About the book, The Seduction of Miriam Cross
A sordid sex tape.
A venture capital firm.
A secret society of women.
A Catholic nun.
Miriam Cross, author, feminist and philanthropist, disappears from her Philadelphia home. A year later, a lonely recluse named Emily Cray is brutally murdered in her bed in a small Pennsylvania town.
The police discover that Emily Cray and Miriam Cross were one and the same, but if they know who killed Miriam, they’re not sharing. Miriam’s niece wants answers. She turns to the one woman she knows she can trust – private investigator Delilah Percy Powers.
As Delilah and her staff of female detectives – a militant homemaker, an ex-headmistress and a former stripper – delve into Miriam’s life, they become submerged in an underworld of unfathomable cruelty and greed with implications that go far beyond the gruesome death of one woman or the boundaries of one country. Eventually Miriam’s fight for justice becomes Delilah’s own . . . and Delilah’s obsession with finding the truth may prove just as deadly.
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About the author, W.A. Tyson
W. A. Tyson’s background in law and psychology has provided inspiration for her mysteries and thrillers. The Seduction of Miriam Cross, to be published by E-Lit Books this fall, is the first in the Delilah Percy Powers mystery series.
She has also authored Killer Image (Henery Press, October 2013), the first novel in the Allison Campbell mystery series.
Connect with W.A. Tyson
I love The Seduction of Miriam Cross. There, I said it. Now you know.
I admit that I was somewhat reluctant to leave the bubble of happy-cozy holiday preparation to read a mystery/thriller, but once I focused on the book (a PDF file of the ARC), I quickly became absorbed in W.A. Tyson’s story.
First, I want to applaud the author on the number of women in the story. While I’m not a particular fan of the Bechdel test, this novel passes it with flying colors. The protagonist is a woman. The main supporting characters are women. Even the titular victim is a woman. Seriously, this novel has more free-flowing estrogen than a fertility clinic, and frankly, it’s AWESOME, because not only are there a lot of women, each one is a fully-realized three-dimensional character in her own right.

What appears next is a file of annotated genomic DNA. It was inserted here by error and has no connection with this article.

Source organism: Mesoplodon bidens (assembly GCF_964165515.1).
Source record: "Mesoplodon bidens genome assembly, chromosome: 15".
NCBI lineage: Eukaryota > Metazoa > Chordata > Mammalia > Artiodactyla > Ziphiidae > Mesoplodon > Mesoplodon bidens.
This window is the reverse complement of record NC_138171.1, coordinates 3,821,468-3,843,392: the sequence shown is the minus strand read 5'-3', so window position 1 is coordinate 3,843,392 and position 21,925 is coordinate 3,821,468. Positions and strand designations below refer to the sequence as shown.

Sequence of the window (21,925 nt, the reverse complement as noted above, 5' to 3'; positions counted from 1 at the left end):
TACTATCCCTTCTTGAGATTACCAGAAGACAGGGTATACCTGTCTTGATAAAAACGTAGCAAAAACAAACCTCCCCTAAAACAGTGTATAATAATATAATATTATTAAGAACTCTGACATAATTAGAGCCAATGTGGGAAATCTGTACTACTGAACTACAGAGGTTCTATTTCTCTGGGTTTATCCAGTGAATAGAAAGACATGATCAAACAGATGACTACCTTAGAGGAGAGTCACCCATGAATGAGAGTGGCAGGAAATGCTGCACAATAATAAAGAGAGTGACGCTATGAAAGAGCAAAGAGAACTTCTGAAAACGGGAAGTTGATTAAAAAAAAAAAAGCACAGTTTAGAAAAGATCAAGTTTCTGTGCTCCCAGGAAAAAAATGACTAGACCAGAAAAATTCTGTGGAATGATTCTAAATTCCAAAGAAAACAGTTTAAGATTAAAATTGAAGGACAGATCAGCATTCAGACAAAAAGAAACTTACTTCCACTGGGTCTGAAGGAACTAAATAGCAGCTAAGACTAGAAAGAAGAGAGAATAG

Forgive me for gushing.
Then there’s the story itself. The novel opens with the death of a woman named Emily. We don’t learn for a few chapters that Emily IS the Miriam Cross of the title (hush, that’s not a spoiler, it’s in the blurb), and that means we begin with a dual puzzle: who killed Emily, and who is she, anyway? (Actually it’s a triple puzzle – why was she murdered? but I’m writing this before coffee, so forgive me for bad math.)
Very quickly, however, we’re taken into the care of one Delilah Percy Powers, who leads us on our journey to answer all the questions above, with a few side trips that explore who she is, why she does what she does, and how she acquired her team of helpers.
While it’s obvious that this novel serves not just to entertain us with this particular story, but also to introduce us to Delilah, Margot, and Barb as set-up for future visits to this corner of Pennsylvania, and more adventures with Percy Powers, this does not detract from the story. Instead, The Seduction of Miriam Cross feels complete in its own right, but still leaves us wanting to visit with the investigative team again.
W.A. Tyson, you are hereby included in my list of kick-ass women mystery writers, right up there with Sara Paretsky and Margaret Maron. Please write more.
And the rest of you: read The Seduction of Miriam Cross, you will NOT be able to put it down.
Goes well with Pepperoni pizza and Shiner Holiday Cheer beer.
This review is part of a blog tour with TLC Book Tours. They provided me with a digital copy of the ARC of this book in exchange for an honest opinion. No money changed hands. Click here for the tour page.